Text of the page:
10 Tips for Successful Meetings
Meetings. We have too many of them and they aren’t very effective. So how do we ensure that meetings are purposeful, are only as frequent as needed and accomplish strategic goals? The answer lies in meeting preparation and facilitation – making sure everyone knows the reason for the meeting, that the right people are in the room, that everyone has the right information and that follow-ups are completed promptly.
Here are 10 tips that I’ve used to achieve successful meetings:
1. Know the purpose of the meeting. What are you trying to accomplish? Do you need certain decisions to be made? Is this a planning session for a new project, brainstorming for a new service or a problem-solving discussion? Write down the objectives and create an agenda. Here’s an easy-to-use Meeting Agenda Template for you.
2. Once you know the purpose, decide who needs to be there. Who can make the decisions? Who is responsible for the event? Whose input do you need? What influencers need to be there?
3. Find the right moment. When does the meeting need to take place? Do you have all the information needed to proceed with the meeting or should you wait a few weeks?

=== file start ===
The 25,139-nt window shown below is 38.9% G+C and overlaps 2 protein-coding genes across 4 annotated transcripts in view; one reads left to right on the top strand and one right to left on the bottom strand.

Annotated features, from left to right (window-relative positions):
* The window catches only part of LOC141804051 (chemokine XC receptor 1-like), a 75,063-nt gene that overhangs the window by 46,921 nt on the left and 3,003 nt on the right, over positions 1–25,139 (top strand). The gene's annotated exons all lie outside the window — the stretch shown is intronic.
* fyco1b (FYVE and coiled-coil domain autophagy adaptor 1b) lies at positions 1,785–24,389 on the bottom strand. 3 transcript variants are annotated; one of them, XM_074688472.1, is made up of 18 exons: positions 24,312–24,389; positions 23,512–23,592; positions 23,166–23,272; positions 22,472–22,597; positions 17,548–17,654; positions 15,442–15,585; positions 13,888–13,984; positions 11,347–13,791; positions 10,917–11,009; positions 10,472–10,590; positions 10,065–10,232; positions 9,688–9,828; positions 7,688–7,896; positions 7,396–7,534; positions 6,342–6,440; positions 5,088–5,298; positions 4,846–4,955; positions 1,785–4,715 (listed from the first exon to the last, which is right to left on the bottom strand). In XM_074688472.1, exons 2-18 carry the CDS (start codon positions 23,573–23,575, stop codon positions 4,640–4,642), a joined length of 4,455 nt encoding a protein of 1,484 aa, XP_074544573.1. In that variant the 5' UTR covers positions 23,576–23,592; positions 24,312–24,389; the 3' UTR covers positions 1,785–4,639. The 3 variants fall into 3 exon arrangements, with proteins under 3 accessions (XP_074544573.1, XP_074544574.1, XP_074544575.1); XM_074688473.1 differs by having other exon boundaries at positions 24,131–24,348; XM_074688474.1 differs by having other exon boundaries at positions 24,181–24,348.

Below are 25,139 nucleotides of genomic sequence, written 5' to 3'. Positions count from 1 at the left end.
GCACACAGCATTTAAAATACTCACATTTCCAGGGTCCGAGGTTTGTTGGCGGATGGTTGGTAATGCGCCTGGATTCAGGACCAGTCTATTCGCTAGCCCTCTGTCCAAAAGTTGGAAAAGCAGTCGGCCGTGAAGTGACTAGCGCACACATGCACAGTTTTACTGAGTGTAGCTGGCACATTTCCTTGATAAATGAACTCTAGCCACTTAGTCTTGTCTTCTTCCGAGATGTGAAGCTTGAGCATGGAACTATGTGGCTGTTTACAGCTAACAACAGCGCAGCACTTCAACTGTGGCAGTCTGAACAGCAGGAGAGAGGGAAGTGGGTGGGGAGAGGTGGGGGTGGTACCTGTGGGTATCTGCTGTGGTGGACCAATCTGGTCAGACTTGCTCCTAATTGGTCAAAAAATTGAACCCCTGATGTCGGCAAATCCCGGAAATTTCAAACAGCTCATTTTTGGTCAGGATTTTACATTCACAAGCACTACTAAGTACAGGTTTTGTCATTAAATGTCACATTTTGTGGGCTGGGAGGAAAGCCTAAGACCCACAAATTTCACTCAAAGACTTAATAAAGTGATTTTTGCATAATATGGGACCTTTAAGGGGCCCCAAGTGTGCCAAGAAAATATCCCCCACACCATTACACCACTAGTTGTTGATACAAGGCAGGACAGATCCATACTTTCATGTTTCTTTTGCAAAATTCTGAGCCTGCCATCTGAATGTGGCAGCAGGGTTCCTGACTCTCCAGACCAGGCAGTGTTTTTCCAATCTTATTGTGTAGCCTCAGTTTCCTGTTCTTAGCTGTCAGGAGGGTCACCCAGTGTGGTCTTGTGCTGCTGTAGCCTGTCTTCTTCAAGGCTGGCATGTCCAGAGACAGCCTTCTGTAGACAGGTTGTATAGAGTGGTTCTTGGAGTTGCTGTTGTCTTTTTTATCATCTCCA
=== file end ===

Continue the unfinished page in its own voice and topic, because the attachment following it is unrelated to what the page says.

4. Determine when everyone can meet. Make sure that the people you need in attendance will commit to being at the meeting. There’s no point in getting people together if a key decision maker can’t make it that day.
5. Finish the prep work. Schedule the meeting and send the agenda and any meeting materials to attendees. Ask them to read the materials prior to the meeting.
6. Assign someone to take notes. This should include noting decisions made (and by whom) along with action items identified (who each was assigned to and when each is due). Feel free to download this Meeting Notes Template to help you get started!
7. Start the meeting on-time and review the objectives and the agenda. Make sure everyone knows each other and what role they have within the organization and for that specific meeting.
8. Keep the group on-topic. Document miscellaneous topics that come up in a separate spot (a whiteboard works well for this) and return to those at the end of the meeting if there is time available. If not, then ask the individuals who raised those topics after the meeting what next steps need to be taken for each item (a separate meeting, a quick email/phone call, etc).
9. During the meeting, “read the room.” Look for people who aren’t speaking up who probably should and call on them for their specific input. Rein-in people who are dominating the conversation.
10. Follow-up promptly. Send meeting notes and action items out to the participants within one business day after the meeting. Follow up on action items until they have been completed and the results reported to the team.
Meetings can be very productive and useful for making decisions – it just takes a bit of work to achieve those benefits. Let me know how your next meeting goes and if you have any questions. I’d love to hear from you!